Smells as a Diagnostic Clue
Consider this post "part II" in response to faithful
reader of our student blog, Mark Behar of Milwaukee, Wisconsin. His
challenged me to follow up on the use of odors and smells to
diagnose, or at least give us clues to how best to treat our patients'
underlying pathologies. I can't refuse a good challenge. Thanks, Mark, because
you made me do a little research that no doubt will help me become a more
First, to help our learning, a brief case study:
An 8-day-old white male infant presents to your ED
with a 4-day history of lethargy and vomiting and the mother complains, "He
smells bad even after I bathe him and he won't eat." The infant was full term
and weighed 6 lb. 5 oz. At the visit today the infant weighs 5 lb 12 oz. The
mother states he has had no wet diapers for 2 days. He is lethargic and vomits
twice while in the ER. He will not take a bottle.
Family and medical history are unremarkable. Child
lives at home with two parents and healthy 2-year-old sister.
On physical exam, the infant appeared dehydrated
with sunken eyes, dry mucous membranes and no fat stores. The infant smells
like sweaty feet or rotten cheese.
After a full workup with lab tests, imaging and
genetic testing, this patient is admitted to the NICU. You emphasized to the
admitting NICU team that they should seek genetic testing as soon as possible
because the smell of the child could indicate an underlying genetic disorder. The
NICU team follows your suggestion, which helps expedite the patient's diagnosis:
isovoleric academia (IVA), a rare autosomal recessive disorder that is pathognomonic
for the "sweaty feet, cheese" smell.
This patient has decreased production of the enzyme
that breaks down leucine. Isovoleric acid builds up, resulting in its secretion,
which leads to the odor on the skin and other effects of metabolic acidosis such
as coma and eventual death. Is there any hope for this baby? Of course. The
mother is instructed on a very specific low protein diet to avoid leucine as
well as administration of carnitine and glycine, which research has shown will help
metabolize the acid.
After a week-long admission and follow-up with a
geneticist and dietitian, the patient returns home. By 1 month, he has returned
to his birth weight. This child's life will be extremely complicated by this
disease, but misdiagnoses could have been fatal.
So, back to Mark's point: smells can save a life. Of
course, it was actually all the labs and the genetic testing that proved the diagnosis but there's some
support that following your nose as a practitioner may not be a bad idea.
IVA is very rare. Most diseases pathognomonic with
an odor are, but a few interesting ones I came across to complete our
Nicotine addiction. (Just kidding, but we all know it's true.)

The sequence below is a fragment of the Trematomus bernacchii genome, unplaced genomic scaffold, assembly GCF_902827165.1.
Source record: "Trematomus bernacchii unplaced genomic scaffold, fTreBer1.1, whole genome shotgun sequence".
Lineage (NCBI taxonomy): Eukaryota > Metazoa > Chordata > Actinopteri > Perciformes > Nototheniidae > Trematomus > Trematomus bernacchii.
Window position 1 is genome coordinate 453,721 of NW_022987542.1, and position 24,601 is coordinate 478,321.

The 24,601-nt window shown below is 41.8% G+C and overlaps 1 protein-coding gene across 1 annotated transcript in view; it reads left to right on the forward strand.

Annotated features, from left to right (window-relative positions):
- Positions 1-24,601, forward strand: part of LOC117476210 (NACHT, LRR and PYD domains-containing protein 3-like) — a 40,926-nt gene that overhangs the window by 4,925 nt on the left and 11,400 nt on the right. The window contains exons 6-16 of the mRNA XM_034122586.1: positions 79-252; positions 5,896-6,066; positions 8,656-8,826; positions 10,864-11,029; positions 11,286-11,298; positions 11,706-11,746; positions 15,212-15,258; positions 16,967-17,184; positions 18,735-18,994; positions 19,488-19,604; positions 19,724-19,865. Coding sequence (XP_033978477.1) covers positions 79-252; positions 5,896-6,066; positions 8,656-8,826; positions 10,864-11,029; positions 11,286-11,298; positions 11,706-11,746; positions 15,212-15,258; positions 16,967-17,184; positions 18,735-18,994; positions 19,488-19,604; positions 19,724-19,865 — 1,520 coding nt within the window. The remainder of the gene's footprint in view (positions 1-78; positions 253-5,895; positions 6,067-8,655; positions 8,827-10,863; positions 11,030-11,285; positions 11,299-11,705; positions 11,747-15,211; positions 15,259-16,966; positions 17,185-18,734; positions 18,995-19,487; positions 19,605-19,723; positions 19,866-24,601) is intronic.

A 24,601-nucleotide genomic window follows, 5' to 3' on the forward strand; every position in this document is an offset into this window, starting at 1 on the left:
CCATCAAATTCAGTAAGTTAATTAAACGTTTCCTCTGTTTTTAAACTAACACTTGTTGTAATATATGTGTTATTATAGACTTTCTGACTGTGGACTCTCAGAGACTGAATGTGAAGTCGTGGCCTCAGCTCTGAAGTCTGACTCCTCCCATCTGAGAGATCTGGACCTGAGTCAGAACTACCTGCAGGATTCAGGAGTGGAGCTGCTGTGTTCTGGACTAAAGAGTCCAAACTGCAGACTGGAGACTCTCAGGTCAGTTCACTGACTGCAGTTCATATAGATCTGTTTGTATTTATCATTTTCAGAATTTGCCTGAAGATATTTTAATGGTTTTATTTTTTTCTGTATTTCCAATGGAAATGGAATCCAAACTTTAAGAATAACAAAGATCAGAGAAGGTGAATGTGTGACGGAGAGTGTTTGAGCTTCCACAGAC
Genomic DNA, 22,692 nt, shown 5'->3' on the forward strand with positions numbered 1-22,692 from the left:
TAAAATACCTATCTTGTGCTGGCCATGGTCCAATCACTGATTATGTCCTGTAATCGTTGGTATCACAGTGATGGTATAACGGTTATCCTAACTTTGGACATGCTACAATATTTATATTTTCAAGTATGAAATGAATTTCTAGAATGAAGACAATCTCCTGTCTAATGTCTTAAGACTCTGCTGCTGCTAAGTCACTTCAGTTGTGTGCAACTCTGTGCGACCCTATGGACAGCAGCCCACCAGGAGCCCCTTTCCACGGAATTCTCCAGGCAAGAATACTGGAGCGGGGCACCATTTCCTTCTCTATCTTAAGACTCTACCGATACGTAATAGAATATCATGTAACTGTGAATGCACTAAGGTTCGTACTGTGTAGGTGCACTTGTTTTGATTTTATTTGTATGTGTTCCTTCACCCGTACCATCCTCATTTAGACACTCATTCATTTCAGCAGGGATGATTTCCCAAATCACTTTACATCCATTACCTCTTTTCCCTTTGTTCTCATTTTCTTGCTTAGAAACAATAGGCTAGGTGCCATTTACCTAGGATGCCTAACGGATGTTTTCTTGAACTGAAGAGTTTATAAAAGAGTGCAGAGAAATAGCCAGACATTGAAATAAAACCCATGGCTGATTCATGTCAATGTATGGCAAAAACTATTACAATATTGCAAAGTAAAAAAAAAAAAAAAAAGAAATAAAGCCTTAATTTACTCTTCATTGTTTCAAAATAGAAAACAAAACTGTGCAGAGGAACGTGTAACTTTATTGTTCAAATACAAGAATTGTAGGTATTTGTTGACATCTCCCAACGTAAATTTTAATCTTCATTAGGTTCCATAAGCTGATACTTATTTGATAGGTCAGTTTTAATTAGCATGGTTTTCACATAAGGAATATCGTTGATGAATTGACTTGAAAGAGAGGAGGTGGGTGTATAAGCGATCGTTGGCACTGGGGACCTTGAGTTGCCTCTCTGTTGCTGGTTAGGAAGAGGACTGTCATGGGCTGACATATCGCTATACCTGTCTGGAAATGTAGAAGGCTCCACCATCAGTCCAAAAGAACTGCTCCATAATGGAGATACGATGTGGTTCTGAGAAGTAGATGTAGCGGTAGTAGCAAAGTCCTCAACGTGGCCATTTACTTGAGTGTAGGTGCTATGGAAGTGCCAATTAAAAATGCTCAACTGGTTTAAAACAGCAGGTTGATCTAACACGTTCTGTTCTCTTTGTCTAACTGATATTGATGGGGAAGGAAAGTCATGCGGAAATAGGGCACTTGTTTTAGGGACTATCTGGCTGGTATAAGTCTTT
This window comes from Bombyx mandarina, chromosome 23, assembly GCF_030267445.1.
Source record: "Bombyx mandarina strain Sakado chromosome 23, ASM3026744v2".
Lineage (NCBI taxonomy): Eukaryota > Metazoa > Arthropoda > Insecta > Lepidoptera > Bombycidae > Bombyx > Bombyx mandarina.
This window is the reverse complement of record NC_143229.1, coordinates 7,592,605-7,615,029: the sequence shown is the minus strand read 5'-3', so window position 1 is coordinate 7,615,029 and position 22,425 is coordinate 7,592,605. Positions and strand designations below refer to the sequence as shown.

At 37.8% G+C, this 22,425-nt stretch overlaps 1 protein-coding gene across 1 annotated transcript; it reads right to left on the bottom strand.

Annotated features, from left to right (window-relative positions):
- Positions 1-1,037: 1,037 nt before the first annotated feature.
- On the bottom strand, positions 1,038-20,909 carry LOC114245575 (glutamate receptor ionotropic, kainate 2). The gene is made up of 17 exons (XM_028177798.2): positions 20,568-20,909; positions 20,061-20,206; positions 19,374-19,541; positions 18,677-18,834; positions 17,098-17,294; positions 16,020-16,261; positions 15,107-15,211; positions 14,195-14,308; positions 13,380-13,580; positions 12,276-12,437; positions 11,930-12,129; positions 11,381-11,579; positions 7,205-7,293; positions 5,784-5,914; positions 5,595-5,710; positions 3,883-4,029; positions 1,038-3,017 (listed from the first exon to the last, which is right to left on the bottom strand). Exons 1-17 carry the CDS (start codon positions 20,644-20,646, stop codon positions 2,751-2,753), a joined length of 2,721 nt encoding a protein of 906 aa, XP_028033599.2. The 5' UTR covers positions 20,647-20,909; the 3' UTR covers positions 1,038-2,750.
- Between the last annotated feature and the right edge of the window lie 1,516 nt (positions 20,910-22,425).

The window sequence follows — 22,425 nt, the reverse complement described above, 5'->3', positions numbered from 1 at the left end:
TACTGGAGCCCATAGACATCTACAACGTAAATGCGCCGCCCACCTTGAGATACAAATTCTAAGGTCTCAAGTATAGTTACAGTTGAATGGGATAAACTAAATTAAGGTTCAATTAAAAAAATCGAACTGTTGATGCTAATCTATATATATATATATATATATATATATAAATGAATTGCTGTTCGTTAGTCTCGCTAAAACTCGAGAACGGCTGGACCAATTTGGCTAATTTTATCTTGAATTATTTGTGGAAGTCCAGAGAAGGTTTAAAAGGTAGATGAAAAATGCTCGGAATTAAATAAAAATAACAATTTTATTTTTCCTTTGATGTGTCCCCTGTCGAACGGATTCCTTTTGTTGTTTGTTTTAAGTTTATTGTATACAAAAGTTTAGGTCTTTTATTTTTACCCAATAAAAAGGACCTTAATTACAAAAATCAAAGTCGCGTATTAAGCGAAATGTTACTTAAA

PKU = Musty, locker room towels
Maple syrup urine disease = (you'll
never guess) maple syrup
Hypermethioninemia = breath smells like
Cystinuria = urine smells like rotten
Methionine malabsorption = malt or hop
Cyanide poisoning = breath smells like
DKA = breath smells fruity
Kidney failure = breath smells like
Ileus = breath smells like solid human waste
Tuberculosis = reported to smell like
Malignant melanoma = smells like
Smelling down your patients is never a walk in the
park to smell the roses because usually sick people don't smell like roses. For
example, I came across a study that money could not pay me to participate in:
smelling the elderly's incontinence pads to detect bacteriuria. It was only 33%
accurate. I wonder if that was just the fault of the researcher's smell
fatigue. I can't blame them.
In medicine, a reality of our jobs is billing: we
have to make money and prove stuff with our money-making tests. For this
reason, diagnosing based on smell is tricky because our accuracy is rather
pathetic if used alone without other costly tests.
Although we humans aren't always the most accurate
sniffers, dogs, who have long been known to exceed humanity's abilities in a
myriad of skills, prove to be super smellers in medical diagnosing. There's
some other interesting research about dogs being able to rat-out a patient with
schizophrenia from their smell. A recent Wall Street Journal piece highlighted
the role of dogs in pediatric Type I diabetics to assist families in avoiding
These dogs don't come cheap and cost between
$18-20K. I'm jealous of our furry cousins because if I could make that kind of
money smelling, my student loan debt would be so much less daunting. Dogs are
definitely where more researchers are putting their efforts, but don't let this
dissuade you from smelling.
This brief post just scratches the surface of all
that lies under the power of our noses. I suggest you do some follow-up
research, especially with regards to "aroma therapy" for reminiscence. You
never can tell what you'll smell along the way.
et. al. The scent of disease: volatile
organic compounds of the human body related to disease and
disorder. Journal of Biochemistry
Review: 2011;150(3):257-26. Available
S.J., Paur R., Lindseth G. Urinary Tract
Infections: does the smell really tell?
Journal of Gerontologic Nursing.
- Pavlou, AK.
Sniffing out the truth: clinical diagnosis using the electronic nose. Clinical Chemistry Laboratory Medicine. 2000 Feb;38(2):99-112.
Available at: http://www.ncbi.nlm.nih.gov/pubmed/10834396
et. al. A neonate with
hyperammonemia. Lab Medicine. 2005 Jan; 36 (1). Available at: http://labmed.ascpjournals.org/content/36/5/292.full.pdf
K. Service Dogs Pick up Scent of
Diabetes Danger. The Wall Street
Journal. 2012 Dec 10. Available from: http://online.wsj.com/article/SB1000142412788732400110457816342312970336.htm